By KEN BRUCE
For two days, Matt Sheppard had the perfect “Centennial 100 Weekend” taking place. Dominating wins in both Thursday’s Super DIRTcar Series race and in Friday’s 80-lap big-block special had the Waterloo, N.Y., driver feeling confident going into Saturday’s big $100,000 Centennial main-event. Once the team decided what car they wanted to use in the 160-lap race, it was time to go to work.
Unfortunately, for Sheppard, his fairy-tale weekend came to a crashing halt when he was involved in a multi-car crash on lap 12. Rains began falling on lap six and then six laps later the skies opened up. Multiple drivers slammed the wall in turns one and two as they couldn’t slow down due to the wet racing surface. Several cars were damaged beyond repair. Sheppard’s car sustain significant damage as well.
This is where controversy erupted. Originally, all of the teams involved in the crash were told they could work on their cars during the red flag period with no penalty and would also get the spot back where they were running before the crash took place. After what was previously said to the teams by track officials and over the track’s PA system regarding the crash, track manager Mike Gurda told the teams differently as he made his way to the pits during the delay.
After hearing what Gurda had to say to the teams, Sheppard and the other involved hastily made their way to track manager to voice their displeasure in the change. The exchange was heated, especially with drivers that had wrecked racecars. After the race Sheppard was still upset as he talked about what went on during the rain delay and in the weekend in general. He wasn’t happy with how the rules seemed to change at will.
“Let me first say that all in all we had a pretty good weekend,” commented Sheppard. “I literally have never seen so much hometown cooking, b.s. in my life. I don’t know how you can change the rules five times during the red flag. They told us what we can do, then told us we couldn’t then that we could again.
“I don’t know what I am more disappointed in. The fact that they told us we could work on our cars and get our spot back because they made us race in the rain in unsafe conditions or the fact that a bunch of teams were whining about it. Okay, let them whine so send us to the back. Then they allow them to put fuel in their cars.”
With that being said, the Sheppard team went to work. The No. 9S had suffered major damage forcing the team to pull their backup car out of the trailer to take parts off it.
“I have to give my crew credit for all of the hard work they did to get us back out and into the race,” said Sheppard as he explained the damage. “We had to replace a smashed header, the right rear bird cage, along with the right rear shock, spring and radius rod plus the door, quarter panel and wings. We ended up pulling our backup car out to strip parts off it to get us back out. I’m really proud of the guys, they all worked their butts off to get us back out. I’m not 100 percent sure where the car was, but it was pretty darn close, and it got back up to finish third.”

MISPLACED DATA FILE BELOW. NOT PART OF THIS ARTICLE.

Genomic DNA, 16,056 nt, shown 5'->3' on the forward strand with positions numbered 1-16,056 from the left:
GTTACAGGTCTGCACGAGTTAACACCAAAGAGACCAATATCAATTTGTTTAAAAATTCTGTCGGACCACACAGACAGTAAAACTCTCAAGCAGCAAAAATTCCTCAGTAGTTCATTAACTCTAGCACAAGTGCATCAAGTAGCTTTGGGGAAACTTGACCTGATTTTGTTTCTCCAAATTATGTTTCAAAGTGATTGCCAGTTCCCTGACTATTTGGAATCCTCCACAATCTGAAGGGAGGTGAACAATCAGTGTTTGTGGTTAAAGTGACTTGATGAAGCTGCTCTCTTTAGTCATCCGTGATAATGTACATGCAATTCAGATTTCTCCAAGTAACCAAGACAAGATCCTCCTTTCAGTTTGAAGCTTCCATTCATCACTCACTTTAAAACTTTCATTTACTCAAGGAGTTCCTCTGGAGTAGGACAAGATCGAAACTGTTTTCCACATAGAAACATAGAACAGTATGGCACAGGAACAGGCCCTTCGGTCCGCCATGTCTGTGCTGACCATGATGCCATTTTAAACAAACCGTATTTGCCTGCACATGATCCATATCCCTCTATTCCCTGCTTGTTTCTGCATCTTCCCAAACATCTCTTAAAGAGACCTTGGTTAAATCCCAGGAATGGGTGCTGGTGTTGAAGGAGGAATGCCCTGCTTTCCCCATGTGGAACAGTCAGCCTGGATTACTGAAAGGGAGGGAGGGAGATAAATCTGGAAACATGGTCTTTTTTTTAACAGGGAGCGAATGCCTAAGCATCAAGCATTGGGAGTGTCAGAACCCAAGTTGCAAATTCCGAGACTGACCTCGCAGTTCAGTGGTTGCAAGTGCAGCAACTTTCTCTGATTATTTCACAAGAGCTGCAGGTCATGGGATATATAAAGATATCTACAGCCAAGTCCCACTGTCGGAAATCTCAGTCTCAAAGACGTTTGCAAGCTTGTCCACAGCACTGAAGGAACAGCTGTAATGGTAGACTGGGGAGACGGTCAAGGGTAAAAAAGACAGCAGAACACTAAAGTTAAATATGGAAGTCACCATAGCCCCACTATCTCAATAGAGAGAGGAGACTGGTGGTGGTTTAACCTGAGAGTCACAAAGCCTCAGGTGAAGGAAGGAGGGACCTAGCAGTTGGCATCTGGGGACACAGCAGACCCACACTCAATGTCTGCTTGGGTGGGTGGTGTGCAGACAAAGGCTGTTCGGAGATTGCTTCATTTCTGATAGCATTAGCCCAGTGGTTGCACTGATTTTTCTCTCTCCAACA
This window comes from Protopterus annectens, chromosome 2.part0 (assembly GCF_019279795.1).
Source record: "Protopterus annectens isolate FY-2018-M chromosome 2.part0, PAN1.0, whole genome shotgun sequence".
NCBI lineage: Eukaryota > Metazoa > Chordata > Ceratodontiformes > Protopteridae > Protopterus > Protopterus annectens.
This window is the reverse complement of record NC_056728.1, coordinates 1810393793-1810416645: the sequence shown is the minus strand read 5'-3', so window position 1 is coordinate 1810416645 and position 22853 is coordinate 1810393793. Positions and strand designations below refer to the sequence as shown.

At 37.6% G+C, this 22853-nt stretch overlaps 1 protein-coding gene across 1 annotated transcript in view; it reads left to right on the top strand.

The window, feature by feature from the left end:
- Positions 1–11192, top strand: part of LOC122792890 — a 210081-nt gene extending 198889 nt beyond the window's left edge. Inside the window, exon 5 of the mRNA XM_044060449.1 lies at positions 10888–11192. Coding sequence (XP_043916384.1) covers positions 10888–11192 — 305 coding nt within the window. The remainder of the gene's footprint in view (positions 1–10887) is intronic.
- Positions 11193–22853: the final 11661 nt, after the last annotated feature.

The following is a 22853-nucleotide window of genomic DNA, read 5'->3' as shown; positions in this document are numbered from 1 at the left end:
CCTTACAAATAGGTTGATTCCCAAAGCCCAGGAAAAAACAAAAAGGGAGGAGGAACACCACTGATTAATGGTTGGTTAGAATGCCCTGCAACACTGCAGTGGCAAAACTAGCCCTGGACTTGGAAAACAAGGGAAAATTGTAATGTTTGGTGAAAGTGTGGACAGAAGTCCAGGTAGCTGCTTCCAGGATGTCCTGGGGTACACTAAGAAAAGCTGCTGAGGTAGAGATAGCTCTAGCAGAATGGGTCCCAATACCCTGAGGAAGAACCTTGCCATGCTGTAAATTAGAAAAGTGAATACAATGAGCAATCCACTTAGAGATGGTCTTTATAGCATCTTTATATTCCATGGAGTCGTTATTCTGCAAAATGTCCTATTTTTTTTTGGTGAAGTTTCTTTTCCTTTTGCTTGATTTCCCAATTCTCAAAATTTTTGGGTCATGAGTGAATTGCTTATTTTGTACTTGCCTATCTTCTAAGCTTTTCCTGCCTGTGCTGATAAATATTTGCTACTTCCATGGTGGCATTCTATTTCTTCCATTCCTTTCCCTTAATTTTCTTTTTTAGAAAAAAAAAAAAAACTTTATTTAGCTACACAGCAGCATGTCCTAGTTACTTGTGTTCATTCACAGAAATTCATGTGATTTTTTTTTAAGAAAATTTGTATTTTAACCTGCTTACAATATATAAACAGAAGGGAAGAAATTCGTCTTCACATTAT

There certainly was quite a bit of emotion going on during and after the red flag period. There are many opinions on the matter, but this story is about Sheppard and his thoughts on what transpired and the bottom line was still his quest for the $100,000 paycheck.
“Like I said earlier, I am really proud of my team for getting this car back together so we could go back racing,” stated Sheppard. “It was really torn up. I would’ve liked to have seen Anthony Perrego win it, he was in the mess with me and got screwed just like I did along with Larry Wight and others. I’m glad we came back to finish third, but still feel like we were cheated a little bit.”
With all that went on in Saturday’s race, the Matt Sheppard Motorsports team still had a very good and lucrative payday taking home $35,000 for their three-day efforts despite everything that took place.
“We had a good weekend money wise, but it could’ve been a lot better and it’s hard not to think about that if they would’ve run things a little better,” said Sheppard. “We showed up here with one set of rules then on Saturday they change the tire rule, doing different stuff to the track and making up rules as they go along. Just typical Middletown BS is what it is.”
It’s a shame when controversy of this magnitude puts a damper on what was an historic weekend for our sport, but controversies are nothing new to dirt racing and to Orange County Fair Speedway. Let’s hope this doesn’t carry on further down the road and everyone can put it past them and move on. The fans and drivers of this sport have long memories and I am sure what happened today will be the topic of conversations for months ahead.
As always, I can be reached at firstname.lastname@example.org or on Twitter @dirtracefan25 for any questions or comments.